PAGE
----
Filed under: Copyright, First Amendment, Pattishall — Tags: , — Pattishall, McAuliffe, Newbury, Hilliard & Geraldson LLP @ 10:41 pm

by Uli Widmaier, Trademark Attorney

Earlier today, Associate Justice John Paul Stevens informed the President of his intention to resign from the U.S. Supreme Court at the end of the current term.  It is with utmost respect and admiration that we consider his contributions to the development of intellectual property and Internet law.

A close personal friend of former Pattishall McAuliffe managing partner, Beverly Pattishall (1916-2002), Justice Stevens has written some of the most influential decisions in these areas.  Undoubtedly, the most famous of these is his majority opinion in Sony Corp. of America v. Universal City Studios, Inc., 464 U.S. 417 (1984), which defined the law of contributory copyright infringement for decades to come.  Universal challenged Sony’s sale of home videotape recorders on the ground that purchasers could use the devices to infringe content providers’ copyrights by copying television programs.  The facts of the case ensured that the decision would guide the interplay of technology and copyright law through the tumultuous growth of the Internet.  Sony was a complex and hotly contested case, decided 5-4 with a powerful and lengthy dissent by Justice Blackmun.  Nevertheless, its holding can be distilled into a simple but immensely influential formula: selling a technology that may enable third parties to infringe existing copyrights does not give rise to liability for contributory copyright infringement if the technology is “capable of commercially significant noninfringing uses.”  Id. at 442 (emphasis added).  Speaking through Justice Stevens, the Supreme Court found that Sony’s Betamax videotape technology indeed was capable of such uses; therefore Sony’s sale of Betamax equipment did not constitute contributory copyright infringement.  Id. at 456. (more…)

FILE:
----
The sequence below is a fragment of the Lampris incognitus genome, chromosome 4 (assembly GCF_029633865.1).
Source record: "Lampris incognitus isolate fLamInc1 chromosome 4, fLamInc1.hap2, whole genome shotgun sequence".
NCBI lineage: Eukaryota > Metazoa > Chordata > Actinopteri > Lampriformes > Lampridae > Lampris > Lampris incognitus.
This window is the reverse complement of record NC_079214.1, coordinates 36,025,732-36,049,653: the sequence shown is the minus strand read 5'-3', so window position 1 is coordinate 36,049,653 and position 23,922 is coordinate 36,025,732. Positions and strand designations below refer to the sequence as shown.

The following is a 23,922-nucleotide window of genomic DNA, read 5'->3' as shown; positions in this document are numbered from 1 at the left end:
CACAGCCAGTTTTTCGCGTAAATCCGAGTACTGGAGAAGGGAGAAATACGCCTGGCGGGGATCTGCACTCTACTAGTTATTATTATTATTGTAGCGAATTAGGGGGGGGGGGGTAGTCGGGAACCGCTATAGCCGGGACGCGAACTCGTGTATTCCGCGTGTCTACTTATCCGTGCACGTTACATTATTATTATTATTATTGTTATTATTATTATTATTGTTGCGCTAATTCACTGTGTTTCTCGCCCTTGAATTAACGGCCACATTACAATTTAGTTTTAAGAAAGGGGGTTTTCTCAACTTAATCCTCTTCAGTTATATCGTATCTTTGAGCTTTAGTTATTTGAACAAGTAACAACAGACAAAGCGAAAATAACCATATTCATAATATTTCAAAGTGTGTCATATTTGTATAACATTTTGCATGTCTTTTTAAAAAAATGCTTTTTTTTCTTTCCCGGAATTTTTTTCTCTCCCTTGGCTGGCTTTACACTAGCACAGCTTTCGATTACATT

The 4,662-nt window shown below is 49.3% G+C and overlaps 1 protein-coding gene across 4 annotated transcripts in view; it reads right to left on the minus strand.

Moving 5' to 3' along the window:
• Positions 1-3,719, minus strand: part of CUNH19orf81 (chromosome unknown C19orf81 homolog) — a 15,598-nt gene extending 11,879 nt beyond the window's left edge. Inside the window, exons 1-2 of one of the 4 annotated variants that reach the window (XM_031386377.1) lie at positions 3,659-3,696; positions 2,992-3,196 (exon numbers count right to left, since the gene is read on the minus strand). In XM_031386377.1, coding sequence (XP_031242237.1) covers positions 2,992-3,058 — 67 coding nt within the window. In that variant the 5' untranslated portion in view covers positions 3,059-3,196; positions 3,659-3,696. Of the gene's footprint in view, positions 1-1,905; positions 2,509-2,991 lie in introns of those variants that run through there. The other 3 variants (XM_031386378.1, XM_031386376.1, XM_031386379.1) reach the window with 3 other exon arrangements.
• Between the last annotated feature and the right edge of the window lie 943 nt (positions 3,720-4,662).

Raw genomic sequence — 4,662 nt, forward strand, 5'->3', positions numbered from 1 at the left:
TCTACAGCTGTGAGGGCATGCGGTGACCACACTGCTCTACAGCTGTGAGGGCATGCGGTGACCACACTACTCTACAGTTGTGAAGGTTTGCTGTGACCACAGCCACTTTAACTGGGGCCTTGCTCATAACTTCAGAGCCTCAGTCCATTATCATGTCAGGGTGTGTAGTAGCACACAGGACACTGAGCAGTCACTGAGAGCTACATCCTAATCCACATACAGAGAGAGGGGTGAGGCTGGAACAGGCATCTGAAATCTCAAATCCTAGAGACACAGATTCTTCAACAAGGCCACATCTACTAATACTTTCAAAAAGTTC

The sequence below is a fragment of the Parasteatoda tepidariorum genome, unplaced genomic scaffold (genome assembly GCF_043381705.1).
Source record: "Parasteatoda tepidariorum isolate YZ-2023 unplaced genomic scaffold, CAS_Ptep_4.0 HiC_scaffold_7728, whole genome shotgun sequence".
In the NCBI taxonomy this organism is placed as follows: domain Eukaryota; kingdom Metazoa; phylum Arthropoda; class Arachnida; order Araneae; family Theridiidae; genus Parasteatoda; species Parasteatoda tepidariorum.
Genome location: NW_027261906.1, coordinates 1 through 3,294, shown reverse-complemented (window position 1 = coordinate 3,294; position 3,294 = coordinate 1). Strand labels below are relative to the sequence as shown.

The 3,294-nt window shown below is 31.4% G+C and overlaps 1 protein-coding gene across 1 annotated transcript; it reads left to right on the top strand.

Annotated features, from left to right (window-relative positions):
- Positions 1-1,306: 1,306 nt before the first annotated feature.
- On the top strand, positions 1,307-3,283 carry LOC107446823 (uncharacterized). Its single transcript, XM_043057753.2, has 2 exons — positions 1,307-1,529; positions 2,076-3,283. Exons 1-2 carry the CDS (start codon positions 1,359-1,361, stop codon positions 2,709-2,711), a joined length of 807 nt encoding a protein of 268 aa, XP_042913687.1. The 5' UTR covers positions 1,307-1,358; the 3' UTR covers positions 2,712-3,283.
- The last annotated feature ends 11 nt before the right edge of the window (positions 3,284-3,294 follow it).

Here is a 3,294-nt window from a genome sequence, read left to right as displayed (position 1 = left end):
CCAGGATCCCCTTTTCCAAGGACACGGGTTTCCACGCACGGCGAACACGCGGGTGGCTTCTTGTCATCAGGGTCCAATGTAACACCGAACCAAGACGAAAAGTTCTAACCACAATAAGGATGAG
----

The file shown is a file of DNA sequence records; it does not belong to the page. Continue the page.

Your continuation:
February 18, 2010

Federal Judges’ Practice Tips for Young Lawyers

Filed under: Pattishall — Tags: , — Pattishall, McAuliffe, Newbury, Hilliard & Geraldson LLP @ 3:33 pm

by Ashly Iacullo, Trademark Attorney

Appearing before a federal judge can be a nerve-wracking experience for a young attorney.  Fortunately, several judges of the United States District Court for the Northern District of Illinois, Eastern Division took the time to offer their advice about how young attorneys should conduct themselves and prepare for various proceedings in the courtroom.  On February 3, 2010, the Intellectual Property Committee of the Young Lawyers Section of Chicago Bar Association hosted its Third Annual Judges Panel.  This year’s distinguished panel consisted of Chief Judge James F. Holderman, Judge John W. Darrah, Judge Rebecca R. Pallmeyer, and Magistrate Judge Morton Denlow.  In addition to discussing substantive points on intellectual property law, the judges offered helpful tips for practicing lawyers.  They emphasized the importance of preparation and professionalism. (more…)